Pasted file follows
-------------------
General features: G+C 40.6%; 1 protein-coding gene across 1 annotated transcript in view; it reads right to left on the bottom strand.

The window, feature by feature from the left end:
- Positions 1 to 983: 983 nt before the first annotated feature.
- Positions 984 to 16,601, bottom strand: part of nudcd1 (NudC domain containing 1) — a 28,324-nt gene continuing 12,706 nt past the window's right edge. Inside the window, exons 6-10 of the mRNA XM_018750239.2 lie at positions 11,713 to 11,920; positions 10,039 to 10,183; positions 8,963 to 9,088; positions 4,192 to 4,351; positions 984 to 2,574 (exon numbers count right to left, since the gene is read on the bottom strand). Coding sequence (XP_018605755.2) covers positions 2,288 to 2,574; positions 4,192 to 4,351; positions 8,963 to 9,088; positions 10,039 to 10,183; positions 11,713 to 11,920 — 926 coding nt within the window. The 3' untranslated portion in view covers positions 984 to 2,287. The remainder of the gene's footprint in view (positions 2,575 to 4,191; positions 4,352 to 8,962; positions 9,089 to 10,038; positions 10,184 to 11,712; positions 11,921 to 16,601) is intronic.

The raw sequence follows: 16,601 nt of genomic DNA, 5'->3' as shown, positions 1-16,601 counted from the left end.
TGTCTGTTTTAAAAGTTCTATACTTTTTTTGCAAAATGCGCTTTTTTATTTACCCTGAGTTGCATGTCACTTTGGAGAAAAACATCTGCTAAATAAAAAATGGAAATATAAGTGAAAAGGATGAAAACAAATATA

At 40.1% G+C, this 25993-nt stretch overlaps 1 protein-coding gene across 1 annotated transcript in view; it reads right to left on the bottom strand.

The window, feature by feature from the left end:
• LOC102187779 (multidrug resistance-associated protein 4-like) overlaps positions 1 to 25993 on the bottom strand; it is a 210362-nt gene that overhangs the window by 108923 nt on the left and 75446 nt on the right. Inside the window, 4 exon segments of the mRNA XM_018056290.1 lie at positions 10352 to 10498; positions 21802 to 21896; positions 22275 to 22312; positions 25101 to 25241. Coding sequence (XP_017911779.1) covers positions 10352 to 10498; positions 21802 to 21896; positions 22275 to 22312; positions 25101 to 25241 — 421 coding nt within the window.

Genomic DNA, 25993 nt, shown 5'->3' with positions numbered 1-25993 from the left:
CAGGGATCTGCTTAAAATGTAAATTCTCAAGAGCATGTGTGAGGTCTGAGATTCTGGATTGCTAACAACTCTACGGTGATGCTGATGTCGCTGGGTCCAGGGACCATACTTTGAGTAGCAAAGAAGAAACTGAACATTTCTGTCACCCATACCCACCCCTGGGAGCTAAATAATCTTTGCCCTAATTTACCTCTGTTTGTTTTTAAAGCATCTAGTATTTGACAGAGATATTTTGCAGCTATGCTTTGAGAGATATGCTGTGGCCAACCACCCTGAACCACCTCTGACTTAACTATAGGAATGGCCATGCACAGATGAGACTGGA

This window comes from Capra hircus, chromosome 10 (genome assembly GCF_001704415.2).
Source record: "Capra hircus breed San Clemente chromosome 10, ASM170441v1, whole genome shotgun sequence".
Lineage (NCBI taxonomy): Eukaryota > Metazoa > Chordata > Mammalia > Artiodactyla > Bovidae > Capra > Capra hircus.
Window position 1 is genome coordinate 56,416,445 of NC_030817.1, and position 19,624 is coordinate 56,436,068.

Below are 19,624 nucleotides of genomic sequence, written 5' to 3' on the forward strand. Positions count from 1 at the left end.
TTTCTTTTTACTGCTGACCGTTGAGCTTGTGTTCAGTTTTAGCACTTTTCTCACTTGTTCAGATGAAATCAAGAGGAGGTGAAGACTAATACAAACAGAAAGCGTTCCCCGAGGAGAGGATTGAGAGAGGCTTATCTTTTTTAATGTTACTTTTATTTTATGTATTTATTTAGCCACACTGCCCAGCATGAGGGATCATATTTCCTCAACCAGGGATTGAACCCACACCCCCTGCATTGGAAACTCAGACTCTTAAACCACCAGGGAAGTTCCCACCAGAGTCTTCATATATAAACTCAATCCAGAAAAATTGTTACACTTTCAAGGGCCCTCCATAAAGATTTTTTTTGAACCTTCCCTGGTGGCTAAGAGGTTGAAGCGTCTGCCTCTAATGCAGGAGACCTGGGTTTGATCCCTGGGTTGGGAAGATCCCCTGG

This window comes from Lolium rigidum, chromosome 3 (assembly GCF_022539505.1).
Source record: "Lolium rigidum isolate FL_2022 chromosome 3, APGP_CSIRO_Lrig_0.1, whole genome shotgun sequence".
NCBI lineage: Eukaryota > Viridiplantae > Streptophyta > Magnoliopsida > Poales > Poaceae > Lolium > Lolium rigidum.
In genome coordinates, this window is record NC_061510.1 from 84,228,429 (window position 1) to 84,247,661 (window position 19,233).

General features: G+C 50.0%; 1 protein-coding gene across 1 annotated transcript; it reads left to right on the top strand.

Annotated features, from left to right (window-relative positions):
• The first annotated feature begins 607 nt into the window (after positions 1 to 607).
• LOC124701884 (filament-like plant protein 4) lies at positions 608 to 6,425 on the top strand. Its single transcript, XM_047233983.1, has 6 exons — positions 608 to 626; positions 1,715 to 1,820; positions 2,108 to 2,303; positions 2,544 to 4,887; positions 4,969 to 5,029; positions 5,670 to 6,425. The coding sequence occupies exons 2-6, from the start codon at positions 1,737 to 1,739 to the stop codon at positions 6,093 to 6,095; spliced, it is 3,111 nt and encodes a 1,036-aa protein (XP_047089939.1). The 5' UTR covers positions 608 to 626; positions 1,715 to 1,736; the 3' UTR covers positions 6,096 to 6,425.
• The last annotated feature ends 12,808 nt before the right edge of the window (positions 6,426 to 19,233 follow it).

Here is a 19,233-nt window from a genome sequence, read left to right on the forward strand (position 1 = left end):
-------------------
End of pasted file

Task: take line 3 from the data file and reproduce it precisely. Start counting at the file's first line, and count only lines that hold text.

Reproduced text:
- Positions 1 to 983: 983 nt before the first annotated feature.